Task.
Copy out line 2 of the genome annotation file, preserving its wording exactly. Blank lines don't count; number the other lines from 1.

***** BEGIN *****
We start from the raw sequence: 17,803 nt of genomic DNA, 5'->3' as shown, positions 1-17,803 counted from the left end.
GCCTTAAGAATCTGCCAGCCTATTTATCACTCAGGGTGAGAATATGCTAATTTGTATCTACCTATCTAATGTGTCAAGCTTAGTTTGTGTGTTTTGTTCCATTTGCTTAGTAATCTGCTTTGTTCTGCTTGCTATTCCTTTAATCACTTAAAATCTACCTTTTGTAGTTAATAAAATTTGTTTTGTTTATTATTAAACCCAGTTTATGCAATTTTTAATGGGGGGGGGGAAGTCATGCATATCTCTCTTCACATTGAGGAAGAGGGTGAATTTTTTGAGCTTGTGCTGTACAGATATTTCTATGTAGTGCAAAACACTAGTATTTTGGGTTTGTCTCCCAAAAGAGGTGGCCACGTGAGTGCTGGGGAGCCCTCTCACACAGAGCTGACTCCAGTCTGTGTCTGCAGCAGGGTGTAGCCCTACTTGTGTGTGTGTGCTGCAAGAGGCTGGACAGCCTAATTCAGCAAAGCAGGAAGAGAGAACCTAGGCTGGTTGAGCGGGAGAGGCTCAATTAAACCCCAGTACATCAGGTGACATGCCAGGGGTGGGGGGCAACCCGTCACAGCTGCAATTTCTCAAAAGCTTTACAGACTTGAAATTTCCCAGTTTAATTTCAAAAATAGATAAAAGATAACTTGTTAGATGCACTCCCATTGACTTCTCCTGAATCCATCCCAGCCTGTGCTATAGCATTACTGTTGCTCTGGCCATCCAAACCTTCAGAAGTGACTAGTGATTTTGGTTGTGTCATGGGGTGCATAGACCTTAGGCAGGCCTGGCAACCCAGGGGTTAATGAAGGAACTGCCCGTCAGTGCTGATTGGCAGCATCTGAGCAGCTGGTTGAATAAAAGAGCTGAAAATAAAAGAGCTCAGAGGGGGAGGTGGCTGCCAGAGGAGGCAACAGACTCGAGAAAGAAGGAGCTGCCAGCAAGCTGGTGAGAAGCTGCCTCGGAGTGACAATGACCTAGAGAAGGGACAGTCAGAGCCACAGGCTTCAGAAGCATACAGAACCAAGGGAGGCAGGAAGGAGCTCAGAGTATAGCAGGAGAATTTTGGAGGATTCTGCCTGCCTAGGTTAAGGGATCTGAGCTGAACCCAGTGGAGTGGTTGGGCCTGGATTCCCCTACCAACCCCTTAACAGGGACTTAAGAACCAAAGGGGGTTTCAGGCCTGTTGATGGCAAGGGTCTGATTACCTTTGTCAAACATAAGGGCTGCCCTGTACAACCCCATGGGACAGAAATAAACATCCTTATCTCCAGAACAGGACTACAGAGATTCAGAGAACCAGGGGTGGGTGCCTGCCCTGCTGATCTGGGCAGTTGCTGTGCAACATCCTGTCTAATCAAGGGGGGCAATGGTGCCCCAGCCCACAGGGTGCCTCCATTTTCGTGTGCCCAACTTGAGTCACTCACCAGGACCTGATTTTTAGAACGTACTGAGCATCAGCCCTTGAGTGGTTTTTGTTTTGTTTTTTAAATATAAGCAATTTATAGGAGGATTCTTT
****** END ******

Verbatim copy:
GCCTTAAGAATCTGCCAGCCTATTTATCACTCAGGGTGAGAATATGCTAATTTGTATCTACCTATCTAATGTGTCAAGCTTAGTTTGTGTGTTTTGTTCCATTTGCTTAGTAATCTGCTTTGTTCTGCTTGCTATTCCTTTAATCACTTAAAATCTACCTTTTGTAGTTAATAAAATTTGTTTTGTTTATTATTAAACCCAGTTTATGCAATTTTTAATGGGGGGGGGGAAGTCATGCATATCTCTCTTCACATTGAGGAAGAGGGTGAATTTTTTGAGCTTGTGCTGTACAGATATTTCTATGTAGTGCAAAACACTAGTATTTTGGGTTTGTCTCCCAAAAGAGGTGGCCACGTGAGTGCTGGGGAGCCCTCTCACACAGAGCTGACTCCAGTCTGTGTCTGCAGCAGGGTGTAGCCCTACTTGTGTGTGTGTGCTGCAAGAGGCTGGACAGCCTAATTCAGCAAAGCAGGAAGAGAGAACCTAGGCTGGTTGAGCGGGAGAGGCTCAATTAAACCCCAGTACATCAGGTGACATGCCAGGGGTGGGGGGCAACCCGTCACAGCTGCAATTTCTCAAAAGCTTTACAGACTTGAAATTTCCCAGTTTAATTTCAAAAATAGATAAAAGATAACTTGTTAGATGCACTCCCATTGACTTCTCCTGAATCCATCCCAGCCTGTGCTATAGCATTACTGTTGCTCTGGCCATCCAAACCTTCAGAAGTGACTAGTGATTTTGGTTGTGTCATGGGGTGCATAGACCTTAGGCAGGCCTGGCAACCCAGGGGTTAATGAAGGAACTGCCCGTCAGTGCTGATTGGCAGCATCTGAGCAGCTGGTTGAATAAAAGAGCTGAAAATAAAAGAGCTCAGAGGGGGAGGTGGCTGCCAGAGGAGGCAACAGACTCGAGAAAGAAGGAGCTGCCAGCAAGCTGGTGAGAAGCTGCCTCGGAGTGACAATGACCTAGAGAAGGGACAGTCAGAGCCACAGGCTTCAGAAGCATACAGAACCAAGGGAGGCAGGAAGGAGCTCAGAGTATAGCAGGAGAATTTTGGAGGATTCTGCCTGCCTAGGTTAAGGGATCTGAGCTGAACCCAGTGGAGTGGTTGGGCCTGGATTCCCCTACCAACCCCTTAACAGGGACTTAAGAACCAAAGGGGGTTTCAGGCCTGTTGATGGCAAGGGTCTGATTACCTTTGTCAAACATAAGGGCTGCCCTGTACAACCCCATGGGACAGAAATAAACATCCTTATCTCCAGAACAGGACTACAGAGATTCAGAGAACCAGGGGTGGGTGCCTGCCCTGCTGATCTGGGCAGTTGCTGTGCAACATCCTGTCTAATCAAGGGGGGCAATGGTGCCCCAGCCCACAGGGTGCCTCCATTTTCGTGTGCCCAACTTGAGTCACTCACCAGGACCTGATTTTTAGAACGTACTGAGCATCAGCCCTTGAGTGGTTTTTGTTTTGTTTTTTAAATATAAGCAATTTATAGGAGGATTCTTT